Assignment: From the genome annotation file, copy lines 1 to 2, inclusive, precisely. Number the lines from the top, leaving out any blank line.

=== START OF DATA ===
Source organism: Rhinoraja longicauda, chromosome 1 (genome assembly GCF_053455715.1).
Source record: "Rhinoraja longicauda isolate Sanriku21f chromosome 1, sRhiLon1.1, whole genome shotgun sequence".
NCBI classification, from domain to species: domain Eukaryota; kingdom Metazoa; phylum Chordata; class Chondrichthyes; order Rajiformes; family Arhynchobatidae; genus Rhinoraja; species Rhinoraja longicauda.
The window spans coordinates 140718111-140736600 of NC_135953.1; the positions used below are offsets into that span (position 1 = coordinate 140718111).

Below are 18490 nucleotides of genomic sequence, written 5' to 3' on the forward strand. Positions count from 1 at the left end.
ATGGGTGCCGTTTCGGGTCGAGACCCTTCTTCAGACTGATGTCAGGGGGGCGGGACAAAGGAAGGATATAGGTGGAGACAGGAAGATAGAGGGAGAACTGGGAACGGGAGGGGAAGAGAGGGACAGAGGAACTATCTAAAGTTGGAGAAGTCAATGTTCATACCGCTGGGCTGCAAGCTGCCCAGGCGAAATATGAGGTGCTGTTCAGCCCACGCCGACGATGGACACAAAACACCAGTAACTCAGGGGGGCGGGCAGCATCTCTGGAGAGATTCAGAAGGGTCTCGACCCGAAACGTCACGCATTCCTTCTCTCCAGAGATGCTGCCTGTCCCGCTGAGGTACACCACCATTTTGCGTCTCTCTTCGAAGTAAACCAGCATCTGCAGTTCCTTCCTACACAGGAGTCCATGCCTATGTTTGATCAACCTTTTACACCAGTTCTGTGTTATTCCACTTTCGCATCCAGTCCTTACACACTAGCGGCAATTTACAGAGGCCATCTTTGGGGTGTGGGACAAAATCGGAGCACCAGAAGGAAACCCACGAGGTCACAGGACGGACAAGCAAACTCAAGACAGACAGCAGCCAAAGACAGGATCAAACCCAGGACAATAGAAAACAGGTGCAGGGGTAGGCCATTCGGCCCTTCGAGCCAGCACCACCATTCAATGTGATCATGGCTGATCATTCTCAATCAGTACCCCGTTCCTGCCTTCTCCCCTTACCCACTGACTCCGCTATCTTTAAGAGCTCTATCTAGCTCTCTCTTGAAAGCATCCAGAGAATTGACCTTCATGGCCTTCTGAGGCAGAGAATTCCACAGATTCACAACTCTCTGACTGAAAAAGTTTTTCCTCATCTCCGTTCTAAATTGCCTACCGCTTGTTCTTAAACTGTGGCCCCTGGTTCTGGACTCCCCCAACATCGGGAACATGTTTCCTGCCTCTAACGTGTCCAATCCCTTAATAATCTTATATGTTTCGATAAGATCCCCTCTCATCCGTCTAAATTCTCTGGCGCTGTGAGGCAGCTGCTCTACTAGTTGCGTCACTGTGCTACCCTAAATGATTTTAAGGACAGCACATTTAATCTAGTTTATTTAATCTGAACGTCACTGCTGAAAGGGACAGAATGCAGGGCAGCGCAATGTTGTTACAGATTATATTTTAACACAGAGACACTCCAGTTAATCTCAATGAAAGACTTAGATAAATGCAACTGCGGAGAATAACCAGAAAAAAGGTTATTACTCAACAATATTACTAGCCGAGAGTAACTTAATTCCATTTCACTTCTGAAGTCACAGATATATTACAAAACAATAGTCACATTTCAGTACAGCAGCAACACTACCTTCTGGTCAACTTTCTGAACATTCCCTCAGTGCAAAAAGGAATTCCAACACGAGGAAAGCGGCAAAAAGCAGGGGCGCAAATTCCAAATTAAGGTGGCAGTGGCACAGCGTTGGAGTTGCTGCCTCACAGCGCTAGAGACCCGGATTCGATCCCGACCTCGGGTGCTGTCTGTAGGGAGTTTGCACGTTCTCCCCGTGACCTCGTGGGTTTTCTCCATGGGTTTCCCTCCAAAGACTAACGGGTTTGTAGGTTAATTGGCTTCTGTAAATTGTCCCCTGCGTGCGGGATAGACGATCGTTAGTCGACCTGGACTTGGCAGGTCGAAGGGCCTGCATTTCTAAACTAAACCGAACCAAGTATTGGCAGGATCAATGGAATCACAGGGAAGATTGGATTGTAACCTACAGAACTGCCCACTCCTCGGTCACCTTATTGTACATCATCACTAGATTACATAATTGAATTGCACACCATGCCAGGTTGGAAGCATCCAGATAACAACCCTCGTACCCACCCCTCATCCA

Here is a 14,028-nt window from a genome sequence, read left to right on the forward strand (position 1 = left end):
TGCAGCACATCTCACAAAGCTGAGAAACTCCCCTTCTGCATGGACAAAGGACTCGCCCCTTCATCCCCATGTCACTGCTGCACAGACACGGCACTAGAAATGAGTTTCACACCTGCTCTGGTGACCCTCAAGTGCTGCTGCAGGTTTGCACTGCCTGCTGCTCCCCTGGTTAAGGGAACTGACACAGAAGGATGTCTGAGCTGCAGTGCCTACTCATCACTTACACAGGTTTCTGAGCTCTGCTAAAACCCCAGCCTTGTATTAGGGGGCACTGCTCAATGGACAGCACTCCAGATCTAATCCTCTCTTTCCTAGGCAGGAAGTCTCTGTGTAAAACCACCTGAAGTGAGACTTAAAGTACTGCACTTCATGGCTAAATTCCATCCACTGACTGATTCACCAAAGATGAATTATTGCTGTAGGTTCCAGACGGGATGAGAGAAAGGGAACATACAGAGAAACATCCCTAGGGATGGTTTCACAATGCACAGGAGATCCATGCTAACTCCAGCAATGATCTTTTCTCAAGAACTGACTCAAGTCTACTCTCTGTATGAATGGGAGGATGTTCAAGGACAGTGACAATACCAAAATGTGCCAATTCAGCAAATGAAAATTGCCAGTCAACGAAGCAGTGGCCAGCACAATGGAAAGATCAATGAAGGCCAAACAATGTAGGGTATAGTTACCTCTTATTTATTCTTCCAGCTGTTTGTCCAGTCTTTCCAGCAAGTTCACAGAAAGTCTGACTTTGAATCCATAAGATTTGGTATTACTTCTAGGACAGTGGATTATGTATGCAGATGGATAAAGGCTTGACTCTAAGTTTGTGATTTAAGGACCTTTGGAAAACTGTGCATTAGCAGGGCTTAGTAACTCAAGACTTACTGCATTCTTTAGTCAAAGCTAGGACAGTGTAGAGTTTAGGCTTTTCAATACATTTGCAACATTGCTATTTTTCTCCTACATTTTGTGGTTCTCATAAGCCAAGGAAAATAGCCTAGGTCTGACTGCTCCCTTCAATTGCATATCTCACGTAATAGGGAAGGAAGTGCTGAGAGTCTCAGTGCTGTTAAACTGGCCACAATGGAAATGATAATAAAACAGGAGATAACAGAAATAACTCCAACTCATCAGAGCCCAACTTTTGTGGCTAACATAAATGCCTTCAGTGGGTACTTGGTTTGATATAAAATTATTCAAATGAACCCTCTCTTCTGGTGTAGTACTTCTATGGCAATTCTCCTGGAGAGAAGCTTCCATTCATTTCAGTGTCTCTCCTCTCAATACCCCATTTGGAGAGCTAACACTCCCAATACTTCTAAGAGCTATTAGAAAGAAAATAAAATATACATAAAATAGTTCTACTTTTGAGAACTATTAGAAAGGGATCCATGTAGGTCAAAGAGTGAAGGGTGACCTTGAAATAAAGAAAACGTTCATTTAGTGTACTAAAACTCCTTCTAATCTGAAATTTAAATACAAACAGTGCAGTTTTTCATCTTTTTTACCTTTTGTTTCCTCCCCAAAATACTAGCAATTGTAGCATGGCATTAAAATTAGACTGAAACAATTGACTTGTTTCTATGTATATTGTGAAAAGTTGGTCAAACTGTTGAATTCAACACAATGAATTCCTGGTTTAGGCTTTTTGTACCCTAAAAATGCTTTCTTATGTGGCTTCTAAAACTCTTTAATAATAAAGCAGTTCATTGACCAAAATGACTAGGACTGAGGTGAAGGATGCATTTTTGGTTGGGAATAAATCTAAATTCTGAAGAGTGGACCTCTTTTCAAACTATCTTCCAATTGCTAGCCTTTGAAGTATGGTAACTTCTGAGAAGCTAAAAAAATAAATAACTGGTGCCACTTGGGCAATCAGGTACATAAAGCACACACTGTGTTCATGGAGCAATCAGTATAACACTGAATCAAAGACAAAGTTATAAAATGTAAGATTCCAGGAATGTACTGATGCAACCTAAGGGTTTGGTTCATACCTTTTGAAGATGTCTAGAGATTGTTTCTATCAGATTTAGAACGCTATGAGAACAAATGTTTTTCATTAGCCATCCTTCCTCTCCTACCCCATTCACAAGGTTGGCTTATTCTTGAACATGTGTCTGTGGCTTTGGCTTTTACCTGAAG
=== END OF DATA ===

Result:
Source organism: Rhinoraja longicauda, chromosome 1 (genome assembly GCF_053455715.1).
Source record: "Rhinoraja longicauda isolate Sanriku21f chromosome 1, sRhiLon1.1, whole genome shotgun sequence".